Saturday, August 17, 2013

Lines

The Somme Battlefield Today
Near Beaumont-Hamel, France
There’s a before and after line to killing someone else, even someone anonymous. Just like there’s a before and after line to losing a friend, or a wingman. It changes you, and you can rationalize all you want, but you're someone different than you were the day before.
- Lex, 13 April 2004
 
As I get older, I tend to spend a lot of time thinking. Much more so than when I was young. Perhaps it's the realization that one's time on this Earth is limited. We all have to die sometime, someday. As I count the years I've seen, it hits me, what's left is less than what I've got behind me. It's not that I have a sense of my impending doom, but if life has taught me one thing, it's that it could all end suddenly and abruptly. Ya never know.

In the journey from birth to death, there are lines we all must cross. Once having crossed that line, nothing is ever the same.

In that opening picture is the battlefield of the Somme, in France, from World War I. One million, (yes, one million) men were killed or wounded in that battle fought from 1 July to 18 November in 1916. The British Army alone suffered over 60,000 casualties on the very first day of the offensive. 60 thousand men, killed, wounded, maimed. In one day.

World War I was called the "War to End All Wars" but it was anything but. World War I destroyed a generation of young men. The scars on the souls of those who were impacted by the so-called "Great War" are fading, as those who fought that war have mostly passed on. And the loved ones they left behind are also very old and soon will be no more.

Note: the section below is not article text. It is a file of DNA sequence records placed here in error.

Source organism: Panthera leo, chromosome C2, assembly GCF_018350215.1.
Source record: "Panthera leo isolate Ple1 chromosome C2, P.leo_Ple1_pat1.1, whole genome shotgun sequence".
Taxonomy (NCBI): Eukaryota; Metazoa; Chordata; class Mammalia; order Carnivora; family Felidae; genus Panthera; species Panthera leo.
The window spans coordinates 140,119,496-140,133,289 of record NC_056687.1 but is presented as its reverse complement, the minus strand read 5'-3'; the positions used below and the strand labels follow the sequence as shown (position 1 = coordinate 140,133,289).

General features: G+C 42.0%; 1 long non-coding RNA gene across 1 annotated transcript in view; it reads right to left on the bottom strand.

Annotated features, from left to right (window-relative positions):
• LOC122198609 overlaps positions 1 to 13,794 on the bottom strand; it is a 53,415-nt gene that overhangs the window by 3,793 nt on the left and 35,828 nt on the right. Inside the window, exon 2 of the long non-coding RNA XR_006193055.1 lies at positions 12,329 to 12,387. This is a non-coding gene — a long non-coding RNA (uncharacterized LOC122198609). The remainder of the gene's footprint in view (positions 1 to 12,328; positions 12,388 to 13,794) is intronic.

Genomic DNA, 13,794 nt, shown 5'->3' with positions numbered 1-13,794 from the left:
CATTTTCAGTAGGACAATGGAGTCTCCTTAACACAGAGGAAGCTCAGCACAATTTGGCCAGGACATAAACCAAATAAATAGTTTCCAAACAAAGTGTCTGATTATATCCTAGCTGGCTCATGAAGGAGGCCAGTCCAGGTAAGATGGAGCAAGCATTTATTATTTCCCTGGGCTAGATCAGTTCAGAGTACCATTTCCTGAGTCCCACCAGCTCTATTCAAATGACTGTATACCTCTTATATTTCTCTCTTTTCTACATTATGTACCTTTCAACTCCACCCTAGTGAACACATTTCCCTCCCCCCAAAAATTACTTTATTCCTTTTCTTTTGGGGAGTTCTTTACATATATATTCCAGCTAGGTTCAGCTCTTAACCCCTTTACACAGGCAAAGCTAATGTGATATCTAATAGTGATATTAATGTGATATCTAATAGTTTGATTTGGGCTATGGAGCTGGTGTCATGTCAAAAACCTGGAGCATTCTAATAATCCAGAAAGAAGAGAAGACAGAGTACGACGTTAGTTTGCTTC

Every generation seems to have some watershed event which marks them. For my parents' generation it was Pearl Harbor. Followed by the Second World War. An event even more monstrous than the First World War.

Of the nations impacted by WWII, on the first of September 1939, these nations comprised some 2 billion people. Military deaths in WWII are estimated at 22 to 30 million. Yes, that's dead, doesn't count the wounded. Civilian deaths are estimated at 38 to 55 million. Again that's people who were killed. Doesn't count the wounded, the maimed, the displaced, the tortured and persecuted. (Full details here.)

An event like that must have crippled the souls of those directly touched by the conflict. Especially in Europe. First there was WWI, then there was WWII. It is no wonder to me that Europeans tend to be somewhat, shall we say, pacifistic? They are witnesses to the most hellish conflicts ever to disturb the history of humanity.



My generation has had it's watershed events, two immediately spring to mind which had a huge impact on my early years.

Dallas, 22 November 1963

Reaching Out
Larry Burrows, 1966

I was born in 1953, for the next ten years I remember my childhood as being idyllic. No worries, while we weren't rich, we were comfortable. (I remember my Dad having to work extra hours to make sure we had the things we needed.) Life, as I remember it, was excellent.